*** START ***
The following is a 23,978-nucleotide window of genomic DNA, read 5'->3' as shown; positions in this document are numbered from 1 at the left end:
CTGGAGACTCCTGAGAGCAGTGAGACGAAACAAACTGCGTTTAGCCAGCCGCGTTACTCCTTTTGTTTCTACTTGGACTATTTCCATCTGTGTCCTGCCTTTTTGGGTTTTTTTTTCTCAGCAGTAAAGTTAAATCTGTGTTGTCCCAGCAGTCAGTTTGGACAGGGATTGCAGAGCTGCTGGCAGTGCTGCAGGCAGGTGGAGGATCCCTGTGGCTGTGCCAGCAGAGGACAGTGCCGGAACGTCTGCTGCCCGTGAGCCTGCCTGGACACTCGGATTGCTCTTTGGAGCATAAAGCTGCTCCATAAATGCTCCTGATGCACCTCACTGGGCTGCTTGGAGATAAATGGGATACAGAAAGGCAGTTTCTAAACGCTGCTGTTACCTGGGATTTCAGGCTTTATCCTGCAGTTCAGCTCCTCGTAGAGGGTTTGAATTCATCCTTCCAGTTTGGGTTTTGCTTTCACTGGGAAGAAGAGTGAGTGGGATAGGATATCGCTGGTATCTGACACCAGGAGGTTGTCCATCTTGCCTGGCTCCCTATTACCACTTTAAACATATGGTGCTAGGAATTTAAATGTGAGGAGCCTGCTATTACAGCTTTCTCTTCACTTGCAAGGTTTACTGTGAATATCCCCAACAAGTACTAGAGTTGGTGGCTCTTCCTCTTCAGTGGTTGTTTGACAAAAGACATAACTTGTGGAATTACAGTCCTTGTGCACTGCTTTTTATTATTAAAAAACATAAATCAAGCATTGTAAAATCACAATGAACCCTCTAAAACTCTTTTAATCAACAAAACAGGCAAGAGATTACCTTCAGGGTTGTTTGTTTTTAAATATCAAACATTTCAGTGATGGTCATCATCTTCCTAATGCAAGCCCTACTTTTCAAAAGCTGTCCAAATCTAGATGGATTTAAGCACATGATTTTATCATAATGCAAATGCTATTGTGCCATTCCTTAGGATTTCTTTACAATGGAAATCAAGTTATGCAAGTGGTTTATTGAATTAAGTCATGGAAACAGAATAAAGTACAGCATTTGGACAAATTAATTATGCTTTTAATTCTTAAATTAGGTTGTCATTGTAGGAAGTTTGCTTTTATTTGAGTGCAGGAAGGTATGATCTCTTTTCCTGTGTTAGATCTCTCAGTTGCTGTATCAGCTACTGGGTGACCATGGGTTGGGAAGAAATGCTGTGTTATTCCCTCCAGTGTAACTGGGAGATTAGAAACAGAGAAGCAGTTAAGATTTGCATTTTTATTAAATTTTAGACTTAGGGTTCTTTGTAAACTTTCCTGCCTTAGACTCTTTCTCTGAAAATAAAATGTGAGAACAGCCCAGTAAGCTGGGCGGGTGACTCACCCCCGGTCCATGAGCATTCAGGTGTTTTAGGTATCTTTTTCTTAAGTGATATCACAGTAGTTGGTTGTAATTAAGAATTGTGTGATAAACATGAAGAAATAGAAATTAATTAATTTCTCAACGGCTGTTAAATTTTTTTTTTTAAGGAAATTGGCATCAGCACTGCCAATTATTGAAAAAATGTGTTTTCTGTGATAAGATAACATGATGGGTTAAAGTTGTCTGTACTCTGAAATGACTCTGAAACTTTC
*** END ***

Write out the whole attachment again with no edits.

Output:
The following is a 23,978-nucleotide window of genomic DNA, read 5'->3' as shown; positions in this document are numbered from 1 at the left end:
CTGGAGACTCCTGAGAGCAGTGAGACGAAACAAACTGCGTTTAGCCAGCCGCGTTACTCCTTTTGTTTCTACTTGGACTATTTCCATCTGTGTCCTGCCTTTTTGGGTTTTTTTTTCTCAGCAGTAAAGTTAAATCTGTGTTGTCCCAGCAGTCAGTTTGGACAGGGATTGCAGAGCTGCTGGCAGTGCTGCAGGCAGGTGGAGGATCCCTGTGGCTGTGCCAGCAGAGGACAGTGCCGGAACGTCTGCTGCCCGTGAGCCTGCCTGGACACTCGGATTGCTCTTTGGAGCATAAAGCTGCTCCATAAATGCTCCTGATGCACCTCACTGGGCTGCTTGGAGATAAATGGGATACAGAAAGGCAGTTTCTAAACGCTGCTGTTACCTGGGATTTCAGGCTTTATCCTGCAGTTCAGCTCCTCGTAGAGGGTTTGAATTCATCCTTCCAGTTTGGGTTTTGCTTTCACTGGGAAGAAGAGTGAGTGGGATAGGATATCGCTGGTATCTGACACCAGGAGGTTGTCCATCTTGCCTGGCTCCCTATTACCACTTTAAACATATGGTGCTAGGAATTTAAATGTGAGGAGCCTGCTATTACAGCTTTCTCTTCACTTGCAAGGTTTACTGTGAATATCCCCAACAAGTACTAGAGTTGGTGGCTCTTCCTCTTCAGTGGTTGTTTGACAAAAGACATAACTTGTGGAATTACAGTCCTTGTGCACTGCTTTTTATTATTAAAAAACATAAATCAAGCATTGTAAAATCACAATGAACCCTCTAAAACTCTTTTAATCAACAAAACAGGCAAGAGATTACCTTCAGGGTTGTTTGTTTTTAAATATCAAACATTTCAGTGATGGTCATCATCTTCCTAATGCAAGCCCTACTTTTCAAAAGCTGTCCAAATCTAGATGGATTTAAGCACATGATTTTATCATAATGCAAATGCTATTGTGCCATTCCTTAGGATTTCTTTACAATGGAAATCAAGTTATGCAAGTGGTTTATTGAATTAAGTCATGGAAACAGAATAAAGTACAGCATTTGGACAAATTAATTATGCTTTTAATTCTTAAATTAGGTTGTCATTGTAGGAAGTTTGCTTTTATTTGAGTGCAGGAAGGTATGATCTCTTTTCCTGTGTTAGATCTCTCAGTTGCTGTATCAGCTACTGGGTGACCATGGGTTGGGAAGAAATGCTGTGTTATTCCCTCCAGTGTAACTGGGAGATTAGAAACAGAGAAGCAGTTAAGATTTGCATTTTTATTAAATTTTAGACTTAGGGTTCTTTGTAAACTTTCCTGCCTTAGACTCTTTCTCTGAAAATAAAATGTGAGAACAGCCCAGTAAGCTGGGCGGGTGACTCACCCCCGGTCCATGAGCATTCAGGTGTTTTAGGTATCTTTTTCTTAAGTGATATCACAGTAGTTGGTTGTAATTAAGAATTGTGTGATAAACATGAAGAAATAGAAATTAATTAATTTCTCAACGGCTGTTAAATTTTTTTTTTTAAGGAAATTGGCATCAGCACTGCCAATTATTGAAAAAATGTGTTTTCTGTGATAAGATAACATGATGGGTTAAAGTTGTCTGTACTCTGAAATGACTCTGAAACTTTC